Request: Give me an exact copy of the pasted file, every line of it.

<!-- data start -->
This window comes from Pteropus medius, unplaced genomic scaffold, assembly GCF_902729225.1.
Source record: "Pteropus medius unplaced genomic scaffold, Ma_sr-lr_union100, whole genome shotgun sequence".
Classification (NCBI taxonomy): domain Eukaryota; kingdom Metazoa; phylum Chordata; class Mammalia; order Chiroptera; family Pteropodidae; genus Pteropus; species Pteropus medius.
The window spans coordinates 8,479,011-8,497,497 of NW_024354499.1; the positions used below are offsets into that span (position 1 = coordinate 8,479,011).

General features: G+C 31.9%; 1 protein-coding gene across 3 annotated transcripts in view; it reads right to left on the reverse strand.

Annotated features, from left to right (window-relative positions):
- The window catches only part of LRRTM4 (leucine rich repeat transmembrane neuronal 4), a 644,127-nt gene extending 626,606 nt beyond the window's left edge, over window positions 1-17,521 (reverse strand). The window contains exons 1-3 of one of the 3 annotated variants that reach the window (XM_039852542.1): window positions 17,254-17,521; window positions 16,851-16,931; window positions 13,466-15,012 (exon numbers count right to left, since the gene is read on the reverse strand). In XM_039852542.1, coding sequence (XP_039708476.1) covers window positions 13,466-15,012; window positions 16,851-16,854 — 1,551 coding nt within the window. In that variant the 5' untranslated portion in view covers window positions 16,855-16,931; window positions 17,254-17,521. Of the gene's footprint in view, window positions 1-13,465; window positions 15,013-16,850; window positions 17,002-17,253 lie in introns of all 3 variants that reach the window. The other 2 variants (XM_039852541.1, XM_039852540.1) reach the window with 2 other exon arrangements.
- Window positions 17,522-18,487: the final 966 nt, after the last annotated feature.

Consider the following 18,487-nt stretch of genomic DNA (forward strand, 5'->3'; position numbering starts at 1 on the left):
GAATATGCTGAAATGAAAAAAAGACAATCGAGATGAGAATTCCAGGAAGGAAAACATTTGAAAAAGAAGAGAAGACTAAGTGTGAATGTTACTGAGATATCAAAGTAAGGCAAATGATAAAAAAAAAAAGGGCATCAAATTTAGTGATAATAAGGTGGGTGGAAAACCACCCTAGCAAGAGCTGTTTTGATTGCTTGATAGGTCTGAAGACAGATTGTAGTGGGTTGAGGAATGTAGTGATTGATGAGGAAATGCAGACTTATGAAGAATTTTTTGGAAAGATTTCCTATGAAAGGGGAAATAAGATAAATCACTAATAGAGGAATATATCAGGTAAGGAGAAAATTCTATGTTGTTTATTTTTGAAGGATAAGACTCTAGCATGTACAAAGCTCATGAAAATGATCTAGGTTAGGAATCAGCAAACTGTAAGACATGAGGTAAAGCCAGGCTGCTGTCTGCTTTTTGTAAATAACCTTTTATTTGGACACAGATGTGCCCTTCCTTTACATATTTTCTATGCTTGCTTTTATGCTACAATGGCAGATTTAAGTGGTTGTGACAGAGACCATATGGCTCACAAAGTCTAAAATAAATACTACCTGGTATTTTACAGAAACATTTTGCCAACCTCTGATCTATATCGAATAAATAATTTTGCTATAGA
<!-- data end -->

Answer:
This window comes from Pteropus medius, unplaced genomic scaffold, assembly GCF_902729225.1.
Source record: "Pteropus medius unplaced genomic scaffold, Ma_sr-lr_union100, whole genome shotgun sequence".
Classification (NCBI taxonomy): domain Eukaryota; kingdom Metazoa; phylum Chordata; class Mammalia; order Chiroptera; family Pteropodidae; genus Pteropus; species Pteropus medius.
The window spans coordinates 8,479,011-8,497,497 of NW_024354499.1; the positions used below are offsets into that span (position 1 = coordinate 8,479,011).

General features: G+C 31.9%; 1 protein-coding gene across 3 annotated transcripts in view; it reads right to left on the reverse strand.

Annotated features, from left to right (window-relative positions):
- The window catches only part of LRRTM4 (leucine rich repeat transmembrane neuronal 4), a 644,127-nt gene extending 626,606 nt beyond the window's left edge, over window positions 1-17,521 (reverse strand). The window contains exons 1-3 of one of the 3 annotated variants that reach the window (XM_039852542.1): window positions 17,254-17,521; window positions 16,851-16,931; window positions 13,466-15,012 (exon numbers count right to left, since the gene is read on the reverse strand). In XM_039852542.1, coding sequence (XP_039708476.1) covers window positions 13,466-15,012; window positions 16,851-16,854 — 1,551 coding nt within the window. In that variant the 5' untranslated portion in view covers window positions 16,855-16,931; window positions 17,254-17,521. Of the gene's footprint in view, window positions 1-13,465; window positions 15,013-16,850; window positions 17,002-17,253 lie in introns of all 3 variants that reach the window. The other 2 variants (XM_039852541.1, XM_039852540.1) reach the window with 2 other exon arrangements.
- Window positions 17,522-18,487: the final 966 nt, after the last annotated feature.

Consider the following 18,487-nt stretch of genomic DNA (forward strand, 5'->3'; position numbering starts at 1 on the left):
GAATATGCTGAAATGAAAAAAAGACAATCGAGATGAGAATTCCAGGAAGGAAAACATTTGAAAAAGAAGAGAAGACTAAGTGTGAATGTTACTGAGATATCAAAGTAAGGCAAATGATAAAAAAAAAAAGGGCATCAAATTTAGTGATAATAAGGTGGGTGGAAAACCACCCTAGCAAGAGCTGTTTTGATTGCTTGATAGGTCTGAAGACAGATTGTAGTGGGTTGAGGAATGTAGTGATTGATGAGGAAATGCAGACTTATGAAGAATTTTTTGGAAAGATTTCCTATGAAAGGGGAAATAAGATAAATCACTAATAGAGGAATATATCAGGTAAGGAGAAAATTCTATGTTGTTTATTTTTGAAGGATAAGACTCTAGCATGTACAAAGCTCATGAAAATGATCTAGGTTAGGAATCAGCAAACTGTAAGACATGAGGTAAAGCCAGGCTGCTGTCTGCTTTTTGTAAATAACCTTTTATTTGGACACAGATGTGCCCTTCCTTTACATATTTTCTATGCTTGCTTTTATGCTACAATGGCAGATTTAAGTGGTTGTGACAGAGACCATATGGCTCACAAAGTCTAAAATAAATACTACCTGGTATTTTACAGAAACATTTTGCCAACCTCTGATCTATATCGAATAAATAATTTTGCTATAGA